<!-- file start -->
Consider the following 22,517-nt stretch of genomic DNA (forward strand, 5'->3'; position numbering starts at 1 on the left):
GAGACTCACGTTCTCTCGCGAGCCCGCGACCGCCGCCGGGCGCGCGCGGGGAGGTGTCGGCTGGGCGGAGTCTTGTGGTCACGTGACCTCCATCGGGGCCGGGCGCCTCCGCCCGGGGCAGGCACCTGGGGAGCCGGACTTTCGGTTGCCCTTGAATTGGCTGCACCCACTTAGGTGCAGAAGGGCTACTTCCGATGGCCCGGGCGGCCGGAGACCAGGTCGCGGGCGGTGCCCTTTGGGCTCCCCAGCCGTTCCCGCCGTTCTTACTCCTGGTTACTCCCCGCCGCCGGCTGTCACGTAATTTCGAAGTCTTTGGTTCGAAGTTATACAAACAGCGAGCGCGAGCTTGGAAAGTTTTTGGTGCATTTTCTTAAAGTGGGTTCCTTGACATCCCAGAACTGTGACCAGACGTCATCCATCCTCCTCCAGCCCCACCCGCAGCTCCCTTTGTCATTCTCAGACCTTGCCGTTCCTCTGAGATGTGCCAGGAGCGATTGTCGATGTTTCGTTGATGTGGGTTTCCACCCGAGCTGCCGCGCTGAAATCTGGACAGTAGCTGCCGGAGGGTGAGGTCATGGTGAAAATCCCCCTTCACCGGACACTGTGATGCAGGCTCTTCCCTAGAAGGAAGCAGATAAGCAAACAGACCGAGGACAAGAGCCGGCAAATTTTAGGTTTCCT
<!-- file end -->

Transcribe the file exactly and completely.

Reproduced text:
Consider the following 22,517-nt stretch of genomic DNA (forward strand, 5'->3'; position numbering starts at 1 on the left):
GAGACTCACGTTCTCTCGCGAGCCCGCGACCGCCGCCGGGCGCGCGCGGGGAGGTGTCGGCTGGGCGGAGTCTTGTGGTCACGTGACCTCCATCGGGGCCGGGCGCCTCCGCCCGGGGCAGGCACCTGGGGAGCCGGACTTTCGGTTGCCCTTGAATTGGCTGCACCCACTTAGGTGCAGAAGGGCTACTTCCGATGGCCCGGGCGGCCGGAGACCAGGTCGCGGGCGGTGCCCTTTGGGCTCCCCAGCCGTTCCCGCCGTTCTTACTCCTGGTTACTCCCCGCCGCCGGCTGTCACGTAATTTCGAAGTCTTTGGTTCGAAGTTATACAAACAGCGAGCGCGAGCTTGGAAAGTTTTTGGTGCATTTTCTTAAAGTGGGTTCCTTGACATCCCAGAACTGTGACCAGACGTCATCCATCCTCCTCCAGCCCCACCCGCAGCTCCCTTTGTCATTCTCAGACCTTGCCGTTCCTCTGAGATGTGCCAGGAGCGATTGTCGATGTTTCGTTGATGTGGGTTTCCACCCGAGCTGCCGCGCTGAAATCTGGACAGTAGCTGCCGGAGGGTGAGGTCATGGTGAAAATCCCCCTTCACCGGACACTGTGATGCAGGCTCTTCCCTAGAAGGAAGCAGATAAGCAAACAGACCGAGGACAAGAGCCGGCAAATTTTAGGTTTCCT